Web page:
Everture – Emerge Review

Album length is a point of contention at AMG Headquarters. So around the office cooler one day, the illustrious Carcharodon revealed that his promo was a honkin’ two-hour commitment. I now realize that “Mine’s a nine-minute grind EP! Sucks to be you!” was the wrong thing to say. As a dear Lavagirlbitch to the Sharkboy, he used his power to punish me pick a promo for me. Please direct your hate mail to him for the awkwardly named Everture. I was immediately horrified at the phrase “modern metal” that greeted my eyes, and Emerge‘s equally cringey promo.1 I have no idea what the descriptor “modern metal” means. Metalcore? Prog? Nu-metal? I’m not sure and I’m absolutely terrified. Will Everture provide the adequate punishment for my hubris?

Short version: ouch, ouch, ouch, a million times yes. Everture is quintet from Kokkola, Finland, offering tunes marked by “cool intensity and melodic phrasing.” Modern metal apparently means metalcore, so my high school self would have eaten it up. Likewise, debut full-length Emerge is the aural embodiment of “2006 called: they want their metalcore back” on paper. Boasting pop hooks with chug-happy riffs, Emerge challenges recent A Day to Remember in its display of radio-friendly metalcore-meets-pop-rock with the ferocity of a declawed kitten on Valium. Worsened by subpar performances across the board and a distinct identity crisis, Everture offers a painful-at-worst, bland-at-best debut in an already bland and outdated style.

A good album is defined by a majority of engagement with minority difficult passages. Emerge offers its inverse: like any Emmure album worth its merit, Everture offers filler trick after filler trick with somewhat interesting takes peppered throughout, which are often too short-lived or doomed by excessive repetition. “In Between” and “Ivory Tower” offer catchy choruses, while the “heaviest” tracks “The River Flows” and “The Unfortunate End” attempt to conjure the technical angst and mood of Silent Planet, but the nauseating repetition of the central riff or bland breakdown ruin the mood. Other than their obvious detractors, “For Tomorrow” and “Undersky” offer semi-catchy The Sorrow-esque Gothenburg passages. “For Tomorrow,” “Promises,” and the unfortunately named “My 52 Shades” aim for the bullseye of the power metal grandiosity dartboard and end up missing the mark entirely, arguably killing the bartender with painfully pretentious power metal cheese.

Vocals are Everture‘s biggest problem, among many. Bands like Shinedown and Disturbed benefit from charismatic singers to carry their comparatively straightforward radio-friendly metal-influenced rock; metalcore acts like Our Hollow, Our Home and Feed Her to the Sharks are benefited by satisfying harsh vocal performances that compensate for uninteresting cleans; post-hardcore iterations like The Amity Affliction or Our Last Night provide the fiery vocal dynamics to compensate for a lighter guitar tone. Everture has no such luxury, but perform like they do. Clean singing is their main priority, and while Emerge‘s songwriting offers catchy hooks scattered across its painfully excessive forty-three minute runtime, the singing is not solid enough to carry the weight of the album, channeling Brent Smith, Chester Bennington, and ZP Theart sans vocal lessons or appropriate key. Furthermore, screams are uninteresting Cry of the Afflicted– or In Hearts Wake scratchy bark fare. Speaking of which, Everture‘s members are all provably competent musicians, but the mix doesn’t do their skills any justice. Emerge would benefit from a clearer guitar presence and louder screams, but all the good stuff is muffled in favor of bottom-heavy chugs, strained cleans, and unspectacular drums. Ultimately, Everture is content laying forced pop-rock on top of uninspired chugs.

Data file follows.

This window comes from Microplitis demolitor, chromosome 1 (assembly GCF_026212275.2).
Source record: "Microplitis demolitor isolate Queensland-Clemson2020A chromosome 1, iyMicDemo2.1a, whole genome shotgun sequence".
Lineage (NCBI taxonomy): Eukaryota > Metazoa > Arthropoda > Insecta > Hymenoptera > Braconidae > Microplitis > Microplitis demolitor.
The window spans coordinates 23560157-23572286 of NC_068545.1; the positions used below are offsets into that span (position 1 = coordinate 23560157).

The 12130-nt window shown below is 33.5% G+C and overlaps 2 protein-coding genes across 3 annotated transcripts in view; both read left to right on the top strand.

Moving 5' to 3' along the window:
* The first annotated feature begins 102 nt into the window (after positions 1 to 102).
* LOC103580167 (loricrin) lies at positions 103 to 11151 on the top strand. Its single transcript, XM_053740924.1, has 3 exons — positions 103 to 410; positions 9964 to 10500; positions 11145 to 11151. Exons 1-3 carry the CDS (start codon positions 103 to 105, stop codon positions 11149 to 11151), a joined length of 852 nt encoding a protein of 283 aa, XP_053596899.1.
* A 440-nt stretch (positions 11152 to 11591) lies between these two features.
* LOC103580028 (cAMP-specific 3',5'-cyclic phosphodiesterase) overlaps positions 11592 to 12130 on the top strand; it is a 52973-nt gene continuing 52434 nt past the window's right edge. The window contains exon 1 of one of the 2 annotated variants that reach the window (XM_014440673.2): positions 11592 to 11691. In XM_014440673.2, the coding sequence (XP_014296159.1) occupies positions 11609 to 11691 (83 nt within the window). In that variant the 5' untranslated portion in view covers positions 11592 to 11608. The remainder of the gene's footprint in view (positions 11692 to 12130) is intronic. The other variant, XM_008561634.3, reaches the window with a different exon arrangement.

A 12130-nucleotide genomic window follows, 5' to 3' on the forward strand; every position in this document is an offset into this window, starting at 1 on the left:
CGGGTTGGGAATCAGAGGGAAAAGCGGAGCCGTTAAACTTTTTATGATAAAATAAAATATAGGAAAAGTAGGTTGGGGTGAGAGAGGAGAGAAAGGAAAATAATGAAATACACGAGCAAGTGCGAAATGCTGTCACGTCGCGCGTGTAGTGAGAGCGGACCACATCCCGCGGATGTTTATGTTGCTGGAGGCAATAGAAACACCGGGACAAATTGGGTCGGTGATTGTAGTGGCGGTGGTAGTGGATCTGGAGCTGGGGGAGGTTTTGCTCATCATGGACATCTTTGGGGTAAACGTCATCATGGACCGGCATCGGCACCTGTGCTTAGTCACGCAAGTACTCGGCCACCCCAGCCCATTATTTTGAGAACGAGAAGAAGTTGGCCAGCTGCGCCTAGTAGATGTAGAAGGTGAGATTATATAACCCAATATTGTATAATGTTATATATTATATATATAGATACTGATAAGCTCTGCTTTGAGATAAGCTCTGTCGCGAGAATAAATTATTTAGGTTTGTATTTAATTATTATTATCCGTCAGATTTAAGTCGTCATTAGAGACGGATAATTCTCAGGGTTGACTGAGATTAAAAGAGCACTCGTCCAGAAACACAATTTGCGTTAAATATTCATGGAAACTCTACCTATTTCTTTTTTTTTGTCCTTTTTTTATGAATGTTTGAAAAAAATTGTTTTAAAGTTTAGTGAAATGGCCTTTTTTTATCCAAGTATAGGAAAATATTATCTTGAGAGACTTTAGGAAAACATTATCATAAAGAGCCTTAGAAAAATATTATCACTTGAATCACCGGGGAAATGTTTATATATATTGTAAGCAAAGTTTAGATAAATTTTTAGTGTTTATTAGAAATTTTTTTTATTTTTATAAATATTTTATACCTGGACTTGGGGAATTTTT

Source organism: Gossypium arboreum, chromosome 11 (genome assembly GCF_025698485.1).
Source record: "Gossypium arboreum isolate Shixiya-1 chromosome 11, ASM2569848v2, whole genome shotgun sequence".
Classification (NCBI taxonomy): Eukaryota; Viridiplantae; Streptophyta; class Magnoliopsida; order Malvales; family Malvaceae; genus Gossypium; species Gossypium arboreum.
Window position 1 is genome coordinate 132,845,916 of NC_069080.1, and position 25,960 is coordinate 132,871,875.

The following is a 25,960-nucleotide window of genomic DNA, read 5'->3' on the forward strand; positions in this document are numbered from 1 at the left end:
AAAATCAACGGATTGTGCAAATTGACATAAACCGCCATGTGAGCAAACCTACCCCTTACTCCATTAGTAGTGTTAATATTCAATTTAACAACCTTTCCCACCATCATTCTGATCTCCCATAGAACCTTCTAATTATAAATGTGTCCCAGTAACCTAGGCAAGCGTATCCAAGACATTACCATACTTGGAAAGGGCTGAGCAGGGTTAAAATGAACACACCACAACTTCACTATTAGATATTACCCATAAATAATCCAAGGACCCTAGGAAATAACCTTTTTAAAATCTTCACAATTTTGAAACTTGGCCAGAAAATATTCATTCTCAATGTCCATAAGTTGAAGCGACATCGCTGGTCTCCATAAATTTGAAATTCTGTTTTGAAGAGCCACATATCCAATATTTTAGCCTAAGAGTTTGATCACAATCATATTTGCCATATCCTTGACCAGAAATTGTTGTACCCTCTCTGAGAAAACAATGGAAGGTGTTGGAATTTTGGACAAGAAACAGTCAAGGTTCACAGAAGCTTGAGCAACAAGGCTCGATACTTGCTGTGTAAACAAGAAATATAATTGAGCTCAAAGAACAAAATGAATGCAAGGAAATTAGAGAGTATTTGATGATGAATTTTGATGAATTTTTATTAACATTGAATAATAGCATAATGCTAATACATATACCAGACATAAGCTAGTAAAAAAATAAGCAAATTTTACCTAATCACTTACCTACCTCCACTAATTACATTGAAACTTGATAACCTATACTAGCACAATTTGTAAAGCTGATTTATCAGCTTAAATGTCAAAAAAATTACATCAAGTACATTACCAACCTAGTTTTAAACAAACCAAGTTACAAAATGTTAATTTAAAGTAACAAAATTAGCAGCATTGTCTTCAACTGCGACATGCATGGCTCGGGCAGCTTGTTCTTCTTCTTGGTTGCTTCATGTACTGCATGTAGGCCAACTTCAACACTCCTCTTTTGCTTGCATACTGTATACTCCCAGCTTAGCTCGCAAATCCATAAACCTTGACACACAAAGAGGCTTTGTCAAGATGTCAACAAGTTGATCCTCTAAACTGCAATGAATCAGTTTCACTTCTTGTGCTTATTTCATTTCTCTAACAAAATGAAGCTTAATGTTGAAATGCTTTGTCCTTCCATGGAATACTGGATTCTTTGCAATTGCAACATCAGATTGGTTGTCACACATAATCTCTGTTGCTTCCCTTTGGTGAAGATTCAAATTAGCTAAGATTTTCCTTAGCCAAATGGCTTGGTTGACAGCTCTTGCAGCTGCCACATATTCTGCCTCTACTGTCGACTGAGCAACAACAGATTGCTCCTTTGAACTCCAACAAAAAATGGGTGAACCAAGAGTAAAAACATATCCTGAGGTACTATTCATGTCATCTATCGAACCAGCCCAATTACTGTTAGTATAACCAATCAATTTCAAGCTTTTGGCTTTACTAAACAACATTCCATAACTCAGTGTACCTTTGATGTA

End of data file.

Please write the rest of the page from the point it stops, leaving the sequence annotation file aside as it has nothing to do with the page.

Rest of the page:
Throw subpar vocals atop a toothless metalcore attack with no dynamics or satisfying payoffs, and there’s little engaging about Everture‘s debut. Emerge is a poorly mixed and written album in the midst of an identity crisis from a band that takes itself way too seriously. It manages to be the unfortunate roadkill in the middle of a six-genre pileup, borrowing the worst of metalcore, heavy metal, power metal, prog, pop-rock, and post-hardcore – and only the few catchy choruses and melodic licks hold up. I’m still not entirely sure what makes Emerge “modern,” but if Everture is a reflection of heavy music’s current state, I don’t want it. So, Carcharodon, from the bottom of my heart, I am sorry. Please don’t make me do this shit ever again.


Rating: 1.0/5.0
DR: 6 | Format Reviewed: 320 kbps mp3
Label: Inverse Records
Websites: everture.bandcamp.com | facebook.com/evertureband 
Releases Worldwide: March 19th, 2021

Show 1 footnote

  1. I quote: “The struggles and despair gives personality and feel to this album also from the point of the listener.”
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